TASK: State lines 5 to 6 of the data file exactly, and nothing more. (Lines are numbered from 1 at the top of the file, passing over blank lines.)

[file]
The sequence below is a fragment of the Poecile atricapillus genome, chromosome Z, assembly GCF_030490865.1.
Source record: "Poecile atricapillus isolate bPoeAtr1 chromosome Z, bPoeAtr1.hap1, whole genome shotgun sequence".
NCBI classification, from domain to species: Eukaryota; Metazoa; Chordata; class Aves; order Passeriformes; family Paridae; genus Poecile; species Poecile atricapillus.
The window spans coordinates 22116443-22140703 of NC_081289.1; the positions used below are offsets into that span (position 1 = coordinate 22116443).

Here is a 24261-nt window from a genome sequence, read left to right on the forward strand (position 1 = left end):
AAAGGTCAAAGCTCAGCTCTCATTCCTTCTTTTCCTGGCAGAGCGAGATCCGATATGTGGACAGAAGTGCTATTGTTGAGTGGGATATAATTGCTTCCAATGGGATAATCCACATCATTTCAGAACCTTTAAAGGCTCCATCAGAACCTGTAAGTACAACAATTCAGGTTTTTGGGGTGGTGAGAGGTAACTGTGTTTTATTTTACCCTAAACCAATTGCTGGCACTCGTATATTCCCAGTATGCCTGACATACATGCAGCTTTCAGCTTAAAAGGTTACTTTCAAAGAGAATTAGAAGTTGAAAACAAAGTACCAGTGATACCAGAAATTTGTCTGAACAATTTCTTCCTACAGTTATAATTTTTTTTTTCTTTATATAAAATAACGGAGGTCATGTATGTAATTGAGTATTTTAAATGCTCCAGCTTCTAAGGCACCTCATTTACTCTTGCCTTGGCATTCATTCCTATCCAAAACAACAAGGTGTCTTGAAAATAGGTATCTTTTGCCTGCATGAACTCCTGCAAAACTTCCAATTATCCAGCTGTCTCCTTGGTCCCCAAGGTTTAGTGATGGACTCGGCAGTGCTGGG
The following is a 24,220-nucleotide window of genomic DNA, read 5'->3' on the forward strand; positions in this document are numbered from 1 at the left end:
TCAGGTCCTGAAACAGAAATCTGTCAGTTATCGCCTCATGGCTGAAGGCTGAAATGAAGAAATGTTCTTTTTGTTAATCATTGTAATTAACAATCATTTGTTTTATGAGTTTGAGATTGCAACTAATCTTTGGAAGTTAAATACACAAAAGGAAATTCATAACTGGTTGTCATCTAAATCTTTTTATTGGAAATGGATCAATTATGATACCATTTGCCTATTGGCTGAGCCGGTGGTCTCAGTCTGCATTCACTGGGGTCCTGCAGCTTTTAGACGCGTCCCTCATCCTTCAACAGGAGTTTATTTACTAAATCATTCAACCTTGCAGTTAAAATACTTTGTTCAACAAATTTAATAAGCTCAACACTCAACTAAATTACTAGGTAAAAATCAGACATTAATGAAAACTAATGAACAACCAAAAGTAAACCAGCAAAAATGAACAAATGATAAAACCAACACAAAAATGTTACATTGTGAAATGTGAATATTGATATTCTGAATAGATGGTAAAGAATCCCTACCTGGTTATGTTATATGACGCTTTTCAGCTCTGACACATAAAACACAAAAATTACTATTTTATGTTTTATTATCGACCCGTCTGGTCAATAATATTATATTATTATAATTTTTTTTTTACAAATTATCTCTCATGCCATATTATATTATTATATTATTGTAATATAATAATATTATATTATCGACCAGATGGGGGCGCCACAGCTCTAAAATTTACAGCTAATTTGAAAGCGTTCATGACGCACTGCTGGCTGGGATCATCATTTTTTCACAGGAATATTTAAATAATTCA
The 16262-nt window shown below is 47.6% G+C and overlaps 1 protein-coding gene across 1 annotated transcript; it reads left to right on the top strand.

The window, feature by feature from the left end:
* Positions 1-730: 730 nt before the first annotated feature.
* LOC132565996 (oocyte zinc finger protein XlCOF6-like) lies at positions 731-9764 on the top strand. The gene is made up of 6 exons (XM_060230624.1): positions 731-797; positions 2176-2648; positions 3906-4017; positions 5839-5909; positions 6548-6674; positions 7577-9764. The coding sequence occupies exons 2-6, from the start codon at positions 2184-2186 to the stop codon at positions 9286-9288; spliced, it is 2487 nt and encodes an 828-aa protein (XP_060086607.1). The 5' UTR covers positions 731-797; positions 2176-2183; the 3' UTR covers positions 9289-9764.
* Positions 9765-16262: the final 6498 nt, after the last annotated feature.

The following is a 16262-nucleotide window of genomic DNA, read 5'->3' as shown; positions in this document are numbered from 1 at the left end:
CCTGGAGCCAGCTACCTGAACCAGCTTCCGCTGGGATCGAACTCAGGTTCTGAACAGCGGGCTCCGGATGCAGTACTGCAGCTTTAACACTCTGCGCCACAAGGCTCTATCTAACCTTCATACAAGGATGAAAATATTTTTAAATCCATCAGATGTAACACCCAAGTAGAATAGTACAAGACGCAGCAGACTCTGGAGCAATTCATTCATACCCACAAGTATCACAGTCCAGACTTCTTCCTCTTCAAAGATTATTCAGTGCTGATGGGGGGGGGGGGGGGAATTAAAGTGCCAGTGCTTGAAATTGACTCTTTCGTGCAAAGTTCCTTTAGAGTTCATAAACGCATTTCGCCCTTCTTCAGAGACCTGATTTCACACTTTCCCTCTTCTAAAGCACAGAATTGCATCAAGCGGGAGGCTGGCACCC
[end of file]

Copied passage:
Here is a 24261-nt window from a genome sequence, read left to right on the forward strand (position 1 = left end):
AAAGGTCAAAGCTCAGCTCTCATTCCTTCTTTTCCTGGCAGAGCGAGATCCGATATGTGGACAGAAGTGCTATTGTTGAGTGGGATATAATTGCTTCCAATGGGATAATCCACATCATTTCAGAACCTTTAAAGGCTCCATCAGAACCTGTAAGTACAACAATTCAGGTTTTTGGGGTGGTGAGAGGTAACTGTGTTTTATTTTACCCTAAACCAATTGCTGGCACTCGTATATTCCCAGTATGCCTGACATACATGCAGCTTTCAGCTTAAAAGGTTACTTTCAAAGAGAATTAGAAGTTGAAAACAAAGTACCAGTGATACCAGAAATTTGTCTGAACAATTTCTTCCTACAGTTATAATTTTTTTTTTCTTTATATAAAATAACGGAGGTCATGTATGTAATTGAGTATTTTAAATGCTCCAGCTTCTAAGGCACCTCATTTACTCTTGCCTTGGCATTCATTCCTATCCAAAACAACAAGGTGTCTTGAAAATAGGTATCTTTTGCCTGCATGAACTCCTGCAAAACTTCCAATTATCCAGCTGTCTCCTTGGTCCCCAAGGTTTAGTGATGGACTCGGCAGTGCTGGG